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*On this date in 1923, the Rosewood Massacre occurred. The Rosewood Massacre was a racially motivated slaughter of Black people and destruction of a Black town that took place in rural Levy County, Florida.
Eyewitness accounts suggested a higher death toll of 27 to 150. Rosewood was originally settled in 1845 by both Blacks and whites, Black Codes and Jim Crow laws in the years after the American Civil War advanced segregation in Rosewood (and much of the South). Employment was provided by pencil factories, but the cedar tree population soon became decimated and white families moved away in the 1890s to the nearby town of Sumner. By the 1920s, Rosewood’s population of about 200 was entirely made up of Black citizens, except for one white family that ran the general store there. On New Year’s Day 1923, in Sumner, Florida, (then) 22-year-old Fannie Taylor (image) was heard screaming by a neighbor. The neighbor found Taylor covered in bruises and claiming a black man had entered the house and assaulted her.
The incident was reported to Sheriff Robert Elias Walker, Taylor said she had not been raped. Fannie Taylor’s husband, James, a foreman at the local mill, escalated the situation by gathering an angry mob of white citizens to hunt down the culprit. He also called for help from white residents in neighboring counties, among them a group of about 500 Ku Klux Klan members who were in Gainesville for a rally. The town of Rosewood was destroyed in what contemporary news reports characterized as a race riot. Florida had an especially high number of lynching’s of Black men in the years before the massacre, including a well-publicized incident in December 1922. Before the massacre, the town of Rosewood had been a quiet, self-sufficient whistle stop on the Seaboard Air Line Railway. During the massacre, a mob of several hundred whites combed the countryside hunting for Black people and burned almost every structure in Rosewood. Survivors from the town hid for several days in nearby swamps until they were evacuated by train and car to larger towns.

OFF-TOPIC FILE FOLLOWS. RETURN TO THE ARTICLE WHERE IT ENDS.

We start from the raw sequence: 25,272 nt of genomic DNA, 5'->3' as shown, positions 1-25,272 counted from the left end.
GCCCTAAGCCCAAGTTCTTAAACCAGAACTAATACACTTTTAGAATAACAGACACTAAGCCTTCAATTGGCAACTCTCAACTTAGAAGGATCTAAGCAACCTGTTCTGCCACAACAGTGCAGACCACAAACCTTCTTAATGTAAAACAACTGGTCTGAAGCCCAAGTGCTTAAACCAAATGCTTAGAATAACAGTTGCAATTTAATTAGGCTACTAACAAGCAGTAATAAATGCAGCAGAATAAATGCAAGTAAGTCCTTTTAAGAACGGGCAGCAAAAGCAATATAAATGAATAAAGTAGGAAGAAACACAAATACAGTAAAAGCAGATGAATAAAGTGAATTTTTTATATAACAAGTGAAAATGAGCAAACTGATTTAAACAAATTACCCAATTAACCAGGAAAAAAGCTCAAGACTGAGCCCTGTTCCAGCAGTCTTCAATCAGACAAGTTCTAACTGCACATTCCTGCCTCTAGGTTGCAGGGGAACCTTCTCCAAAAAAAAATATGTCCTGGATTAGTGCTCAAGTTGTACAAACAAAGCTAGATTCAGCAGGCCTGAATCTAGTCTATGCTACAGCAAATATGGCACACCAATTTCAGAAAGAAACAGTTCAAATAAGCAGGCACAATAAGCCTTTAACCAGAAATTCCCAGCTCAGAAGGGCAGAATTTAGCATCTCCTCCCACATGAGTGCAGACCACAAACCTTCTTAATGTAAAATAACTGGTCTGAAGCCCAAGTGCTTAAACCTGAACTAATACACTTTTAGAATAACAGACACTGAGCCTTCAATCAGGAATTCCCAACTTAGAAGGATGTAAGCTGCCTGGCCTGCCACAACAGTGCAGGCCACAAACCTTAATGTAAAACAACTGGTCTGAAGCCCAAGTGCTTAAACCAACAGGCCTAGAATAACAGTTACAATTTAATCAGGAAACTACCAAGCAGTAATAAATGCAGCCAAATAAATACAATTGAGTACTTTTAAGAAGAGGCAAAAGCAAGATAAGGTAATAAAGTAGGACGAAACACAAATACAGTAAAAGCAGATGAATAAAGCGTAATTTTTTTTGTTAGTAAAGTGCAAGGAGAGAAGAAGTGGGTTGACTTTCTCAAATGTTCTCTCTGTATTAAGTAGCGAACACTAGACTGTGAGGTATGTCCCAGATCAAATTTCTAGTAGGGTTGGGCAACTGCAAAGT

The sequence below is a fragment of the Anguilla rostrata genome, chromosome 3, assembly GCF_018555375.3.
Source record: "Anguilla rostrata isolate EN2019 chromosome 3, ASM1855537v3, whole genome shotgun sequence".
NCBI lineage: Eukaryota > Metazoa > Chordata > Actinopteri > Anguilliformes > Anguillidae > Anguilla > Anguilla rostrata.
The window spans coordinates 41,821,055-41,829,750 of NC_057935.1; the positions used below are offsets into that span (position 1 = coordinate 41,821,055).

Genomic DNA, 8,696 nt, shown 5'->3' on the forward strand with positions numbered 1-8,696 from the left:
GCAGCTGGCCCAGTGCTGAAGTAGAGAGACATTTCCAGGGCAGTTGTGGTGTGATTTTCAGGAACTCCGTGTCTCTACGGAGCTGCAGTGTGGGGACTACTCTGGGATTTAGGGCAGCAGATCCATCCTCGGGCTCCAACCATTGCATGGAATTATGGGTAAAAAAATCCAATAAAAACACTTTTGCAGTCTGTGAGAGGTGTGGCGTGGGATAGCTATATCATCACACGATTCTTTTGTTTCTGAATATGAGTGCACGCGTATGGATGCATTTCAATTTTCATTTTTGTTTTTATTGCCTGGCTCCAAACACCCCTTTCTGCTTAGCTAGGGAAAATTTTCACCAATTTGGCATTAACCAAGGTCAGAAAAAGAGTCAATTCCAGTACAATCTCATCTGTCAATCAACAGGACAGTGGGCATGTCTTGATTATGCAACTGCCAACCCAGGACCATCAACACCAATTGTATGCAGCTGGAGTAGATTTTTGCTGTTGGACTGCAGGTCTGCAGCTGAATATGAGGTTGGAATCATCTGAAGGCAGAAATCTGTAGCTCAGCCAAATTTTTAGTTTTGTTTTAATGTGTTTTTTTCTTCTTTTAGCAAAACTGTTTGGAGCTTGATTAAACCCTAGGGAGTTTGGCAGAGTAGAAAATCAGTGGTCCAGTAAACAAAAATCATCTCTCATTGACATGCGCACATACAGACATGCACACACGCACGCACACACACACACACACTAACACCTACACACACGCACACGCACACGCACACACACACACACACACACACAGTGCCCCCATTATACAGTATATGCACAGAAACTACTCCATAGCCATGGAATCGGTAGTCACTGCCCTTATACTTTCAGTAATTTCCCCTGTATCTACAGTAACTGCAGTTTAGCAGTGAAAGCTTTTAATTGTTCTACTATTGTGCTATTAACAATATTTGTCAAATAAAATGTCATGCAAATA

No arrests were made for what happened in Rosewood. The town was abandoned by its former black and white residents; none ever moved back, none were ever compensated for their land, and the town ceased to exist. Although the rioting was widely reported around the United States at the time, few official records documented the event. Survivors, their descendants, and the perpetrators remained silent about Rosewood for decades. Sixty years after the rioting, the story of Rosewood was revived in major media when several journalists covered it in the early 1980s. Survivors and their descendants organized to sue the state for having failed to protect Rosewood's Black community. In 1993, the Florida Legislature commissioned a report on the incident. As a result of the findings, Florida became the first U.S. state to compensate survivors and their descendants for damages incurred because of racial violence.
The incident was the subject of a 1997 feature film directed by John Singleton. In 2004, the state designated the site of Rosewood as a Florida Heritage Landmark. A marker on State Road 24 names the victims and describes the community's destruction. Scattered structures remain within the community, including a church, a business, and a few homes, notably John Wright's. Mary Hall Daniels, the last known survivor of the massacre, died at the age of 98 in Jacksonville, Florida, on May 2, 2018. Rosewood descendants formed the Rosewood Heritage Foundation and the Real Rosewood Foundation in order to educate people both in Florida and all over the world about the massacre.
The Rosewood Heritage Foundation created a traveling exhibit that tours internationally in order to share the history of Rosewood and the attacks; a permanent display is housed in the library of Bethune-Cookman University in Daytona Beach. The Real Rosewood Foundation presents a variety of humanitarian awards to people in Central Florida who help preserve Rosewood's history. The organization also recognized Rosewood residents who protected Blacks during the attacks by presenting an Unsung Heroes Award to the descendants of Sheriff Robert Walker, John Bryce, and William Bryce.